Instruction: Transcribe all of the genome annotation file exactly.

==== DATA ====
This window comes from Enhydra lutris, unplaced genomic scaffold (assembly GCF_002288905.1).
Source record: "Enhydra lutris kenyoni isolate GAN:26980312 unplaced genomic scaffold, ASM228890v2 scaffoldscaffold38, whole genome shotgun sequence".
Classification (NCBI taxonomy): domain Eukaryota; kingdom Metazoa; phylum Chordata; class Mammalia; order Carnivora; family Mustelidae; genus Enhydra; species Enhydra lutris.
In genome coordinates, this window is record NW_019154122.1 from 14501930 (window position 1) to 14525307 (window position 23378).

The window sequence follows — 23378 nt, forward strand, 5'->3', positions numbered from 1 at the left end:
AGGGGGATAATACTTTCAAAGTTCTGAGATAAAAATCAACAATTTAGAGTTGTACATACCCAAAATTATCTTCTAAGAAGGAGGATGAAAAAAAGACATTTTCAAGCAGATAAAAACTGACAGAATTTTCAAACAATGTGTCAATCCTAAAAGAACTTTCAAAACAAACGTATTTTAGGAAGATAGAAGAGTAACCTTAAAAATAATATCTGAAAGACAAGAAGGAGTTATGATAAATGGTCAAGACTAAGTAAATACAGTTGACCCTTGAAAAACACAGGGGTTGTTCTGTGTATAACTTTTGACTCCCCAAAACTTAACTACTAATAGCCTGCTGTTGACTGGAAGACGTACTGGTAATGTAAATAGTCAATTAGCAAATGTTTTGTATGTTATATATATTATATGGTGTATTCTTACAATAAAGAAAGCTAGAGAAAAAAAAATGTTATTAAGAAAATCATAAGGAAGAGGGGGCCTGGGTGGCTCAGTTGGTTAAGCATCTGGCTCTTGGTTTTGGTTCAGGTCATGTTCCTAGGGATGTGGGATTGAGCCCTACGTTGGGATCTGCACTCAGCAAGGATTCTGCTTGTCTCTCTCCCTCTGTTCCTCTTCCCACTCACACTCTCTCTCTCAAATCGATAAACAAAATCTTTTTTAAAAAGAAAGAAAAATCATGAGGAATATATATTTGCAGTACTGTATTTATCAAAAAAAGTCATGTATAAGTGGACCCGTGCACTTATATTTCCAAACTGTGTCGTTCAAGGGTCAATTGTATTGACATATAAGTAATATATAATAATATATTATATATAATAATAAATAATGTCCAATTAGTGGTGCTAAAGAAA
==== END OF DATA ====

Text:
This window comes from Enhydra lutris, unplaced genomic scaffold (assembly GCF_002288905.1).
Source record: "Enhydra lutris kenyoni isolate GAN:26980312 unplaced genomic scaffold, ASM228890v2 scaffoldscaffold38, whole genome shotgun sequence".
Classification (NCBI taxonomy): domain Eukaryota; kingdom Metazoa; phylum Chordata; class Mammalia; order Carnivora; family Mustelidae; genus Enhydra; species Enhydra lutris.
In genome coordinates, this window is record NW_019154122.1 from 14501930 (window position 1) to 14525307 (window position 23378).

The window sequence follows — 23378 nt, forward strand, 5'->3', positions numbered from 1 at the left end:
AGGGGGATAATACTTTCAAAGTTCTGAGATAAAAATCAACAATTTAGAGTTGTACATACCCAAAATTATCTTCTAAGAAGGAGGATGAAAAAAAGACATTTTCAAGCAGATAAAAACTGACAGAATTTTCAAACAATGTGTCAATCCTAAAAGAACTTTCAAAACAAACGTATTTTAGGAAGATAGAAGAGTAACCTTAAAAATAATATCTGAAAGACAAGAAGGAGTTATGATAAATGGTCAAGACTAAGTAAATACAGTTGACCCTTGAAAAACACAGGGGTTGTTCTGTGTATAACTTTTGACTCCCCAAAACTTAACTACTAATAGCCTGCTGTTGACTGGAAGACGTACTGGTAATGTAAATAGTCAATTAGCAAATGTTTTGTATGTTATATATATTATATGGTGTATTCTTACAATAAAGAAAGCTAGAGAAAAAAAAATGTTATTAAGAAAATCATAAGGAAGAGGGGGCCTGGGTGGCTCAGTTGGTTAAGCATCTGGCTCTTGGTTTTGGTTCAGGTCATGTTCCTAGGGATGTGGGATTGAGCCCTACGTTGGGATCTGCACTCAGCAAGGATTCTGCTTGTCTCTCTCCCTCTGTTCCTCTTCCCACTCACACTCTCTCTCTCAAATCGATAAACAAAATCTTTTTTAAAAAGAAAGAAAAATCATGAGGAATATATATTTGCAGTACTGTATTTATCAAAAAAAGTCATGTATAAGTGGACCCGTGCACTTATATTTCCAAACTGTGTCGTTCAAGGGTCAATTGTATTGACATATAAGTAATATATAATAATATATTATATATAATAATAAATAATGTCCAATTAGTGGTGCTAAAGAAA